Nicole Dieker almost called this post "the distraction of fame." But this isn't really about fame. It's about something even more important.
Ever since I played for L on Friday — no, ever since I started thinking about what it would take to become a magician-musician — I've become kinda mildly-moderately obsessed with the idea of entering the Van Cliburn International Amateur Piano Competition.
This is a huge problem, and not just because there isn't likely to be an opportunity for me to enter until at least 2023 — not that I would be ready to enter now, but the idea that I could enter at some point in the future, and the subsequent ideas regarding what I might play and what I might wear and what it might feel like to win have all become huge huge huge distractions.
It's hard to focus on process if you're daydreaming about results.
Or — which is often what we are really daydreaming about — the things that are associated with the results. The new dress, the giant bouquet waiting in the green room, and so on.
You might remember, if you are a long-term reader of this blog, that I once wrote a post about the idea of giving yourself the stuff associated with the results as quickly as possible, so you can get back to the process.
This was because I had started thinking to myself "when I am a famous writer, I'll be able to work in an beautiful home office filled with plants," and then I realized that I didn't have to wait to buy plants.
I could have that part of the dream now, which would help me stop fantasizing about having it and get back to work.
This sounds like I am advocating the opposite of delayed gratification. Not precisely. What I'm saying is that if you are sitting at the piano, thinking "and on that day in 2023 or whenever it is, there will be an absolutely enormous bouquet of flowers waiting for me," you should go to your local grocery store and drop $10 on the biggest bunch of flowers you can find.
Or the fancy (but still affordable) bottle of champagne, or the new (but still within your budget) dress, or whatever it is that you're fixating on instead of the work in front of you.
Because when you actually get the results associated with the work you're doing — not the consumer products, but the actual results — it won't matter what you're wearing.
It won't matter if there are (or aren't) a dozen roses.
The results are, and have always been, their own reward.
And I know this from experience, which means that as soon as I started thinking about things like "there will be flowers and I'll get to dress up and talk to interesting people," I had to stop and say to myself "Nicole, you need to buy yourself some flowers and then you need to put on an outfit you really like and invite some friends over to socially-distance around the fire pit."
And then I got back to work.
There is another problem, and it's that as soon as I decided I wanted to enter not only the Van Cliburn but all of the international amateur piano competitions, it would be an excellent way for L and I to tour the world — and notice how I am already focused on the stuff associated with the results, it's obvious that part of what I want here is to go on vacation with L, and I've already done the work to put the most accessible, affordable version of that desire into reality (we explored a very small, very rural state park last Sunday).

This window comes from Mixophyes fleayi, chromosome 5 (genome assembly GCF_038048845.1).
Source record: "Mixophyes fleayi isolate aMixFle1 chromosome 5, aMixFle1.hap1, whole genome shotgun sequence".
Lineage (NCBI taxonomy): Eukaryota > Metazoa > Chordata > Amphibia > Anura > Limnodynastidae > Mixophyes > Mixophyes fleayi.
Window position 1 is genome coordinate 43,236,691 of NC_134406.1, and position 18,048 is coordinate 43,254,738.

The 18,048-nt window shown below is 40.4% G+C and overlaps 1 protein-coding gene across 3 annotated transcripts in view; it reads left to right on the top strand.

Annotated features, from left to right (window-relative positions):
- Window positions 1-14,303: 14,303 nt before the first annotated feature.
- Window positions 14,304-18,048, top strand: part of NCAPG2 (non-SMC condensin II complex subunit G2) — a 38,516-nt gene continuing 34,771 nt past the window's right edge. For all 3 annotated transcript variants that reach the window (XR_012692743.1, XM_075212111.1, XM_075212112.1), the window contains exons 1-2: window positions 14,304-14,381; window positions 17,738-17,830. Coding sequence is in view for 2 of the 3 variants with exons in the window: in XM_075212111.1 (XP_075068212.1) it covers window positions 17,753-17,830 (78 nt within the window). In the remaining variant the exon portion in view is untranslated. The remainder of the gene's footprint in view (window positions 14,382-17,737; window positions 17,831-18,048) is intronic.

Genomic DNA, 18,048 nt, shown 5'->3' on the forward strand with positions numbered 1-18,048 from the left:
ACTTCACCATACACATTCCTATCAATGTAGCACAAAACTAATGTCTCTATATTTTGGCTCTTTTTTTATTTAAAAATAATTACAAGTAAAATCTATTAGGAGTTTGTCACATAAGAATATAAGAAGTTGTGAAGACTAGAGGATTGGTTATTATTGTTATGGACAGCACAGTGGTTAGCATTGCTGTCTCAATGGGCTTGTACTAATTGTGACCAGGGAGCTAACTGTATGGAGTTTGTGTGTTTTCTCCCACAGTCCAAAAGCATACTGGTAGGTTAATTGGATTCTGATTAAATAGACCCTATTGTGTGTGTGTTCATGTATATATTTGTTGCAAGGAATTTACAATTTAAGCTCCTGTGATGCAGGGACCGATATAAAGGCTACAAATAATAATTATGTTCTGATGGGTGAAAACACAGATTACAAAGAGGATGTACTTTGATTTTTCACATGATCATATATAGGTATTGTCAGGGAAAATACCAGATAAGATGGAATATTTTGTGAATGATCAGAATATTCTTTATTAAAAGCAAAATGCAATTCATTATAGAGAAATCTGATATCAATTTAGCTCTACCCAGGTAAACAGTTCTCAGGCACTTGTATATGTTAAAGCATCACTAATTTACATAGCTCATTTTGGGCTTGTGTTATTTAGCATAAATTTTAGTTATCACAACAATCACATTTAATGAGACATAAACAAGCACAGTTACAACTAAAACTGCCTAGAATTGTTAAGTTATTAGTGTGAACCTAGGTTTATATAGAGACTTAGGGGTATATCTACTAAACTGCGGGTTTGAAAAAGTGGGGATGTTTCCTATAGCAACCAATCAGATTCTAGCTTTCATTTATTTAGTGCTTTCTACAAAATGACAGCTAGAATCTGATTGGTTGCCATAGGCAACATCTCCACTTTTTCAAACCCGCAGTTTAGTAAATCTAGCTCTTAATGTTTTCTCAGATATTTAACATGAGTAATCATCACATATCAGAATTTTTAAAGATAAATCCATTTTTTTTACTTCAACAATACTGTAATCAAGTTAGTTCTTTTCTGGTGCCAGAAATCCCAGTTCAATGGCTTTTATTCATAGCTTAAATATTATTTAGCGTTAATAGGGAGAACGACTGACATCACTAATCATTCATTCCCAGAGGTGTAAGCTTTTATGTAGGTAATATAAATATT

As soon as I decided that it was within the realm of possibility to become the kind of pianist who won international amateur competitions, I realized that I needed to first become the kind of pianist who played local recitals.
Which means that part of my attention is now diverted towards the question "what work do I need to do this month to be ready to play a recital this fall?"
And this is related to, but slightly adjacent from, the two questions that were previously dominating my piano study:
How do I become more efficient at solving problems?
How do I increase the length of time during which I can focus on a problem without becoming distracted?
Adding a results-based question to these two process-based questions has already changed the way I practice, and I'm not sure it's for the best.
But if I really do want to enter international piano competitions — which may still be adjacent from what I really want, which is to be recognized as a magician-musician-thinker-writer-teacher-polymath, even though I already wrote that "once you have attained that level of mastery in your own life, you won’t need outside recognition because you already know what you already have" and I still stand by that statement — anyway, if I want to enter the Van Cliburn Amateur someday, I probably need to play a tri-state-area recital this fall.
Or, more specifically, L and I need to play a recital together. (BTW, L is ineligible for the Van Cliburn Amateur because he makes the majority of his income as a piano teacher — which doesn't seem like a good reason for disqualification, but we don't make the rules.)
And focusing on the kind of results-based work required to put on a recital might make it harder to focus on the process of becoming a better pianist.
I suppose it's all about balance — or, at least, I hope it is.
I guess we'll find out. ❤️